Vertical gardening offers a space saving opportunity for those in urban settings. Plants can grow on a patio or porch close to the house in a more convenient location. Make sure the plant’s growth and weight match the material of structure used to avoid collapses. For more information on poultry farming or vertical gardening, call WV AgrAbility 888-858-1694.

a photo of a variety of vertical gardens

Grandpa’s Automatic Chicken Feeder

Grandpa’s Automatic Chicken Feeder holds up to 10 days of feed for 12 hens. This reduces lifting and hauling of feedbags. The feeder also stops wild birds and rodents from stealing leftover feed by using a pressure plate that closes when a chicken is not on it. Feed is protected from the weather while in the tray, saving money from wasting less feed.

For more information, visit grandpasfeeders.com or call 866-411-3702.

Mighty Mule Automatic Gate Opener

Once installed on a gate, The Mighty Mule Automatic Gate Opener will open with a single button remote. If getting in and out of the vehicle is difficult, a gate opener may help. This device can cut down on the stress to the knees and back while also saving time. Mighty Mule offers openers for many types of gates to fit most setups.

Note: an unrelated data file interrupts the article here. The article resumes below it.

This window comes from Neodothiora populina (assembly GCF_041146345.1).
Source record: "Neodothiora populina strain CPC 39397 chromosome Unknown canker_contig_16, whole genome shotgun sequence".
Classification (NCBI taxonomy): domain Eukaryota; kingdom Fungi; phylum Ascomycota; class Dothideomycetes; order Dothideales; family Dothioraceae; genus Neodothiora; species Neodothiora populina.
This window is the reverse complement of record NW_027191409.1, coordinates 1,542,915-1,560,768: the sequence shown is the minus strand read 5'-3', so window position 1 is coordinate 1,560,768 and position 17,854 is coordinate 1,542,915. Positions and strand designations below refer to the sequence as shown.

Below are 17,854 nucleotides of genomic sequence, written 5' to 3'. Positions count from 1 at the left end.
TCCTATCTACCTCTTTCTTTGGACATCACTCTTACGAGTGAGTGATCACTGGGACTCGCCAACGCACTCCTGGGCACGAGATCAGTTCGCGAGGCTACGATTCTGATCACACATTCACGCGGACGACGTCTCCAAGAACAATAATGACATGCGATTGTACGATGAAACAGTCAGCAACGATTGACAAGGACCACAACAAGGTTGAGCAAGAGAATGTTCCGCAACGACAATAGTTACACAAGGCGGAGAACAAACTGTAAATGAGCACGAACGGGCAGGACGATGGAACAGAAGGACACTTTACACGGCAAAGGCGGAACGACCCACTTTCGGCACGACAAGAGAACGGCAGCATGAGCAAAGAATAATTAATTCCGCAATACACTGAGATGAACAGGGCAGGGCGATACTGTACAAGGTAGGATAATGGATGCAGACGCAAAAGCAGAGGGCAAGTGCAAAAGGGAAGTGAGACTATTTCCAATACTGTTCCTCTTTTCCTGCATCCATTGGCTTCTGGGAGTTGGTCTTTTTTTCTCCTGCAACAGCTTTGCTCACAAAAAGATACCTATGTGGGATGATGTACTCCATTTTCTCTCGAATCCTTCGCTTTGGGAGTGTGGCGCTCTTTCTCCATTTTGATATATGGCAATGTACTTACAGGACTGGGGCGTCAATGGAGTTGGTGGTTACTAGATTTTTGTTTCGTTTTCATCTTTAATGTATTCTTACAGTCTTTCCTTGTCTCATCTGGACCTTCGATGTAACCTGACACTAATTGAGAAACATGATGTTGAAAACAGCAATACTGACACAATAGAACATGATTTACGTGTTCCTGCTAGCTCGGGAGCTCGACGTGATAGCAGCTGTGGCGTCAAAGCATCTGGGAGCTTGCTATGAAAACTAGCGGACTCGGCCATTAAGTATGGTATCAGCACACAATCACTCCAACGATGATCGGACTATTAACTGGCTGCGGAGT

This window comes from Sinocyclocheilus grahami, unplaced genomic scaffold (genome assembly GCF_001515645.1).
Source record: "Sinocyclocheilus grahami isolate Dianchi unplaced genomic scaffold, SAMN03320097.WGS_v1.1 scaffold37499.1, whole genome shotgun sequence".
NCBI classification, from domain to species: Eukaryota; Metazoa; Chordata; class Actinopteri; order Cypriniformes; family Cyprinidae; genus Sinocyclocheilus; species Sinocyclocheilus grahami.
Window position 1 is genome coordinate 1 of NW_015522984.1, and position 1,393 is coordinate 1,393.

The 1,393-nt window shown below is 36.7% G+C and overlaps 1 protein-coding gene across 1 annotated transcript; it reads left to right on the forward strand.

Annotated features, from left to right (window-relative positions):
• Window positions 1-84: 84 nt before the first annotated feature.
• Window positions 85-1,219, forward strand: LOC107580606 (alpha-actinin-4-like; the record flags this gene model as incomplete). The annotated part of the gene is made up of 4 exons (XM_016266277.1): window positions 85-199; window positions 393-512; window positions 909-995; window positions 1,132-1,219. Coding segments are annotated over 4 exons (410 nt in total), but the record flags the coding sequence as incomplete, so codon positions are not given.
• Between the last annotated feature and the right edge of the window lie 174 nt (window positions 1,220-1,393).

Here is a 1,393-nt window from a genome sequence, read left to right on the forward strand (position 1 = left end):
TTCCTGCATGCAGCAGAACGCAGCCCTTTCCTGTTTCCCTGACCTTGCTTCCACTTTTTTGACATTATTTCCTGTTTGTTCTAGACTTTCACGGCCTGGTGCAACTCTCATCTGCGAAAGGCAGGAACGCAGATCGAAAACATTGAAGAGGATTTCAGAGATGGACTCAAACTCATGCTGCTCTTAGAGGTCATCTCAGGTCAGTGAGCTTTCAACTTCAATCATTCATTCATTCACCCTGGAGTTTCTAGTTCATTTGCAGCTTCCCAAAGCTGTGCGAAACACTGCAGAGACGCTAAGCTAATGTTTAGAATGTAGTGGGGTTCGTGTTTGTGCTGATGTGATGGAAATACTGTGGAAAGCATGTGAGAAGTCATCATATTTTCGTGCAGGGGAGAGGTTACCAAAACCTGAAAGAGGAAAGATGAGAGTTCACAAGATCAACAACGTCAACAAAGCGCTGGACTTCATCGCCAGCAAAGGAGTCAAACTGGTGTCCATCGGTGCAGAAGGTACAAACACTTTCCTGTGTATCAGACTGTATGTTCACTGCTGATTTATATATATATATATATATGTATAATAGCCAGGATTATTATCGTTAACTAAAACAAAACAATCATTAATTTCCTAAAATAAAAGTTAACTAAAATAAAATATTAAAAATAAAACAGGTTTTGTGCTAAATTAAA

For more information, visit mightymule.com or call 800-543-1236.

Variety, a PA resource for WV

Variety, the Children’s Charity of Pittsburgh, focuses on mobility, communication and social inclusion for children with disabilities. “My Bike” gives adapted bicycles to children with disabilities. “My Stroller” provides an adaptive stroller to kids with disabilities. “My Voice” provides an iPad with a communication app to children with a communication disorder.

All programs are available to eligible children ages 4 - 21 in the following West Virginia counties: Barbour, Brooke, Doddridge, Hancock, Harrison, Marion, Marshall, Monongalia, Ohio, Preston, Taylor, and Wetzel.

For additional information on each program, visit varietypittsburgh.org or call 724-933-0460.